Enter a search term such as “mobile analytics” or browse our content using the filters above.
That’s not only a poor Scrabble score but we also couldn’t find any results matching
Check your spelling or try broadening your search.
Sorry about this, there is a problem with our search at the moment.
Please try again later.
Make no doubt about it: the criminals are winning the war when it comes to online fraud. This is one fight that isn't even close.
From credit cards to identities, theft and fraud on the internet has been a boon to criminals of all shapes and sizes.
Can these criminals be defeated? How can they be defeated?
A new credit card that is being tested by Visa offers some hope. This experimental card doesn't look or act like your standard credit card. The Emue Card as it is being called instead has a display on the back that enables the generation of a unique code each time it's used.
The idea behind the system is to make it much more difficult for fraud to be used in card-not-present transactions such as those that take place on the internet. Today's chip and PIN technology only combats fraud offline.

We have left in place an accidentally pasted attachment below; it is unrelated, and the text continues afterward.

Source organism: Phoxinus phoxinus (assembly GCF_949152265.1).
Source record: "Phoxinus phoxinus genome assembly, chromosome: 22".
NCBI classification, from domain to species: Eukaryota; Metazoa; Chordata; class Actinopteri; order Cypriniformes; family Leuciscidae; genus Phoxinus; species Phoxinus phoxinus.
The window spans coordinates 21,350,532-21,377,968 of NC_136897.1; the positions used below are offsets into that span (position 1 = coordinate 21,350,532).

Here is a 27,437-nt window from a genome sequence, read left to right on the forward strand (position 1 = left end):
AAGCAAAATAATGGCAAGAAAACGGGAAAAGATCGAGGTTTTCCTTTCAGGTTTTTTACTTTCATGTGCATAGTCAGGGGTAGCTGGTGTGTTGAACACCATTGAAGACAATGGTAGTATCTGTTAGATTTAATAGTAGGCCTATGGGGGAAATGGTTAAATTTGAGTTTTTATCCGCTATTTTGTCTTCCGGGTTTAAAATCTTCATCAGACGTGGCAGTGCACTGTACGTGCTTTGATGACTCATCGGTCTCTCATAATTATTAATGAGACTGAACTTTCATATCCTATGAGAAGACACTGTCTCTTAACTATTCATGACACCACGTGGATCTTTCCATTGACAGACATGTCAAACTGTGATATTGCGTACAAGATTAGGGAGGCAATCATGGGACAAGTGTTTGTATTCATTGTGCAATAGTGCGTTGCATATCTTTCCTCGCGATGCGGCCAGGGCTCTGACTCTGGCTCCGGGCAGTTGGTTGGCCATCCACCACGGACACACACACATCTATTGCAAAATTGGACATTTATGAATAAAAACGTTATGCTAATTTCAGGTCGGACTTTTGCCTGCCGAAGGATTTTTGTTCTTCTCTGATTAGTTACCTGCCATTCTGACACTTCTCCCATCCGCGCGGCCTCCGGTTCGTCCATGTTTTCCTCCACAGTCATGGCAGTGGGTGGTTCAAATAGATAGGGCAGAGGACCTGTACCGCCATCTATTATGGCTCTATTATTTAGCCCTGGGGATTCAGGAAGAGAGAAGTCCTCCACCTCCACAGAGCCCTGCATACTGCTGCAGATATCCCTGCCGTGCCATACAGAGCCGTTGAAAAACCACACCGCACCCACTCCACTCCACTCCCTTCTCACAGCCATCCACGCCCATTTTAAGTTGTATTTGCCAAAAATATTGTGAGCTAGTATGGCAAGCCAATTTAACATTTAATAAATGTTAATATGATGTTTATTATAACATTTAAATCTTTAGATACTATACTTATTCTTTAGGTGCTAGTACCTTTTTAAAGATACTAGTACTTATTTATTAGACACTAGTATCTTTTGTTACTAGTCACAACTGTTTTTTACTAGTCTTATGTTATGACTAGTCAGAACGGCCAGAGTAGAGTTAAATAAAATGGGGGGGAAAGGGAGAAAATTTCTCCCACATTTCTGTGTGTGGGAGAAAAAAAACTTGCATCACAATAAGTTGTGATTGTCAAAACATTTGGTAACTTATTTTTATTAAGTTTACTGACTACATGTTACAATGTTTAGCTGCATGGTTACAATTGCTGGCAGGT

Here's how the Emue Card works: when making a purchase online, you enter your PIN into the little keypad that exists on the card. Assuming the PIN is correct, an auto-generated code is shown on the card's display and you enter that code into the appropriate field on the website payment page. This serves as an additional authentication layer for the transaction that would make it much harder, if not impossible, for criminals to engage in online fraud.
Because all the information needed to use a stolen credit card in a card-not-present environment is currently displayed on the credit card, it's easy for criminals to sell and use stolen credit cards. The Emue Card would change that by essentially requiring the possession of the original card and the correct PIN since there'd (in theory) be no other way to authenticate Emue Card-enabled transactions.
Unfortunately, you won't find an Emue Card in your wallet tomorrow. 500 Deloitte employees are testing it out and if Visa decides to pursue it after their trial, the process of getting it to consumers at large will not happen overnight. Visa will need to make sure it works flawlessly with its global network and banks and credit card companies will have the final say on adoption.
Nonetheless, expect to see more sophisticated fraud prevention solutions like the Emue Card being tested in the future. Credit card fraud is a real pain for everybody in the payment food chain, especially online merchants, so new technologies that are consumer-friendly and make the economics of fraud less appealing to criminals will be widely welcomed.
Photo credit: The Consumerist via Flickr.